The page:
Features: There are various different types of fabric carriers that are inspired by traditional Asian carriers that fasten securely by using tied straps. All have a square or rectangular body with straps coming out of the top corners and various different possible fastening methods and postitions. The most popular Asian Style Carrier is the Meh Dai, which fastens by tying around the waist and over the shoulders. Some may have additional features such as a sleep hood.
Age Range/Suitability: Depending on carrier size, Mei Tais are suitable for newborns, babies and toddlers and can be worn on the front, back or hip. A Mei Tai is a great option if you’d like to share a carrier between different sized adults and children, as the carrier will adjust to fit as you put it on, without needing to change any settings before use. Not suitable if you find tying knots difficult.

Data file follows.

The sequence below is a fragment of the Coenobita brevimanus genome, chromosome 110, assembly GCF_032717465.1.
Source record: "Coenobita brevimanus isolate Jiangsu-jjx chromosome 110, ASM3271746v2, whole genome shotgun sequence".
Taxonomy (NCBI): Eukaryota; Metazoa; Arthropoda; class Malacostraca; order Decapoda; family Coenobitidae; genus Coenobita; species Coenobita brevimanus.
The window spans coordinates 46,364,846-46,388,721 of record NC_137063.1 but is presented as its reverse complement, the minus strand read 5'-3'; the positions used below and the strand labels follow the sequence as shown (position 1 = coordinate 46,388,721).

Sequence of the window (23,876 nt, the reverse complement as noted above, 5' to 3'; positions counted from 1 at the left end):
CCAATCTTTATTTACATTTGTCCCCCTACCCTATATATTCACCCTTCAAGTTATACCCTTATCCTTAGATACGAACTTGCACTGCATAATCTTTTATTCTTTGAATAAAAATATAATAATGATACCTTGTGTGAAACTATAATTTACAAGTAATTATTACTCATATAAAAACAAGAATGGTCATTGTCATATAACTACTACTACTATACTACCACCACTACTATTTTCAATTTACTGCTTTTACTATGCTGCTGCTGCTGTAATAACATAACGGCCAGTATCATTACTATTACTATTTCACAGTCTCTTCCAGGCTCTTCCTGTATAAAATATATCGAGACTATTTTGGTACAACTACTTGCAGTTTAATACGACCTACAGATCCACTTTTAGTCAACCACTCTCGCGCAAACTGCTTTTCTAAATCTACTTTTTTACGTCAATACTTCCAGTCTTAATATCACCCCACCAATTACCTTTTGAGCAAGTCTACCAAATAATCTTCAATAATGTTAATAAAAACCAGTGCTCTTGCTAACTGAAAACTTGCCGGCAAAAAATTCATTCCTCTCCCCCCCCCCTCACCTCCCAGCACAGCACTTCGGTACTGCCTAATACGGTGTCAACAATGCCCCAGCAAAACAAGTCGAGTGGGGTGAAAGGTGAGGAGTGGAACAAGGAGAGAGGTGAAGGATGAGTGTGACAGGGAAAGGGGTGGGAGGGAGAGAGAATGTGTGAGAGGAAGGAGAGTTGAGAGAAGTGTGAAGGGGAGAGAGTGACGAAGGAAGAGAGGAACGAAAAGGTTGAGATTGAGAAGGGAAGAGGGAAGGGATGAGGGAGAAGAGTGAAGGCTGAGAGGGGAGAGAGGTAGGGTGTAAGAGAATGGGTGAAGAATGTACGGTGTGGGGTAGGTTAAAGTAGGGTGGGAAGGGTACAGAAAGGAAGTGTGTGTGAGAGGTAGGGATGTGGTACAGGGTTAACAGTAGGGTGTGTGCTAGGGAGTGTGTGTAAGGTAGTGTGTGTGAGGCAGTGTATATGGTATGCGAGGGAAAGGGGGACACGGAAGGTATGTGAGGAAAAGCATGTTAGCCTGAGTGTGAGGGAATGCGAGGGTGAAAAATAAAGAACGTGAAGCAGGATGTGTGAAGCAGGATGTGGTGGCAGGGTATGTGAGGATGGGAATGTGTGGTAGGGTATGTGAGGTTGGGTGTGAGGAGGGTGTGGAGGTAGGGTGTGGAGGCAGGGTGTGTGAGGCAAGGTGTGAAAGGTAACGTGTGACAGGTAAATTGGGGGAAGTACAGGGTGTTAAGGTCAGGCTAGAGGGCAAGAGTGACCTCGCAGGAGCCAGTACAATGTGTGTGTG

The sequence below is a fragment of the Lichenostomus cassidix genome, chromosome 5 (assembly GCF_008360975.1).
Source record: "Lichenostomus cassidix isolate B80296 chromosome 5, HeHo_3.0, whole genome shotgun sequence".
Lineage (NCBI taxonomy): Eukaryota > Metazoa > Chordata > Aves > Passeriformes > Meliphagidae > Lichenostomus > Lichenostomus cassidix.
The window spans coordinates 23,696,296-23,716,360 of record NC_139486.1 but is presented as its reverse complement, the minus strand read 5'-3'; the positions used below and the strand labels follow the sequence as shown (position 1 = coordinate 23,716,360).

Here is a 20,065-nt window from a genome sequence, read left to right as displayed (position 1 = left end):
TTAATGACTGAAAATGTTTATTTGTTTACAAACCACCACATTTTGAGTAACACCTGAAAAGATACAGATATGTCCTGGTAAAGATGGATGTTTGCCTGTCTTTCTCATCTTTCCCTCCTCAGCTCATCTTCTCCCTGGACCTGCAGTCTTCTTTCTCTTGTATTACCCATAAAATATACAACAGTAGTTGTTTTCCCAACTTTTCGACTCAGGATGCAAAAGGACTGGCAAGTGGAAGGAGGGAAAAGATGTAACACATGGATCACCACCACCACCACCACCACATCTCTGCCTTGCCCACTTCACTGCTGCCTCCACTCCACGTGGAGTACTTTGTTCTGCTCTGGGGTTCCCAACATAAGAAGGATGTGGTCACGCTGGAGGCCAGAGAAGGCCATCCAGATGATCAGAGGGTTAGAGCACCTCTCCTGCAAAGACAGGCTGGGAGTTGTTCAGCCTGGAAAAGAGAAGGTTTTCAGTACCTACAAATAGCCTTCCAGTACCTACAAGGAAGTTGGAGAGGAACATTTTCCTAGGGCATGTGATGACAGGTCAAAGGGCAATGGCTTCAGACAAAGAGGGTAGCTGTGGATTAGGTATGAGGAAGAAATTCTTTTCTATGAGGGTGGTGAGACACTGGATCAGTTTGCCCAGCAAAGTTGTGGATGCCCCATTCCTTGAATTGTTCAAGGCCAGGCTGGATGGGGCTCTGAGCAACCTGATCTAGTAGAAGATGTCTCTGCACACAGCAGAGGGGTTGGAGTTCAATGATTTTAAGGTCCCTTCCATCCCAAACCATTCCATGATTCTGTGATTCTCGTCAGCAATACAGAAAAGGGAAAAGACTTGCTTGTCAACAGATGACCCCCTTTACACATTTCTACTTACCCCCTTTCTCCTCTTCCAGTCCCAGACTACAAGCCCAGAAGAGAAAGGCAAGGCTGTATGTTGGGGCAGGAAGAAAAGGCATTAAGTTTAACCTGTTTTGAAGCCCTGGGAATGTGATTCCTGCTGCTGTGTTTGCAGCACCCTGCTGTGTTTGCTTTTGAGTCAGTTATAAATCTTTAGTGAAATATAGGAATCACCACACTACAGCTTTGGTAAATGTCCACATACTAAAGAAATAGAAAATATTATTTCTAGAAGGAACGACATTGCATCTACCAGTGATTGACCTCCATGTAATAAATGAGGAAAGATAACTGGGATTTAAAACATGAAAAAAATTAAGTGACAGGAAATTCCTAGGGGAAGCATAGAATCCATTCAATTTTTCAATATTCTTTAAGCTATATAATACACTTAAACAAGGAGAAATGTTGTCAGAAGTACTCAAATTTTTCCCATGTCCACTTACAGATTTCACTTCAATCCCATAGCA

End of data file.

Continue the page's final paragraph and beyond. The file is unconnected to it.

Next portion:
Carrying Positions: Front, back and hip, with tying variations possible for each so that you can find the method that suits you best.
Options: Other Asian Style Carriers (Podagis and Onbuhimos) are similar in basic design to a Mei Tai but do not have waist straps and have slightly different features and tying methods. These are usually more suitable for confident baby wearers and for use with older babies and toddlers, though as they don’t fasten around the waist can be more comfortable for carrying while pregnant. ‘Half Buckle’ carriers usually have Mei Tai style shoulder straps but fasten at the waist with a buckle rather than tied straps.
Pros: Can be used from birth to toddler and with any sized adult; a range of different tying methods to suit different adults and children; relatively easy and quick to use for front, back and hip carries.
Cons: Long straps can dangle on the ground while tying; different sized carriers may be needed for younger/older children; different shaped carriers may suit different shaped people better; Podaegis and Onbuhimos are trickier to use and get comfortable.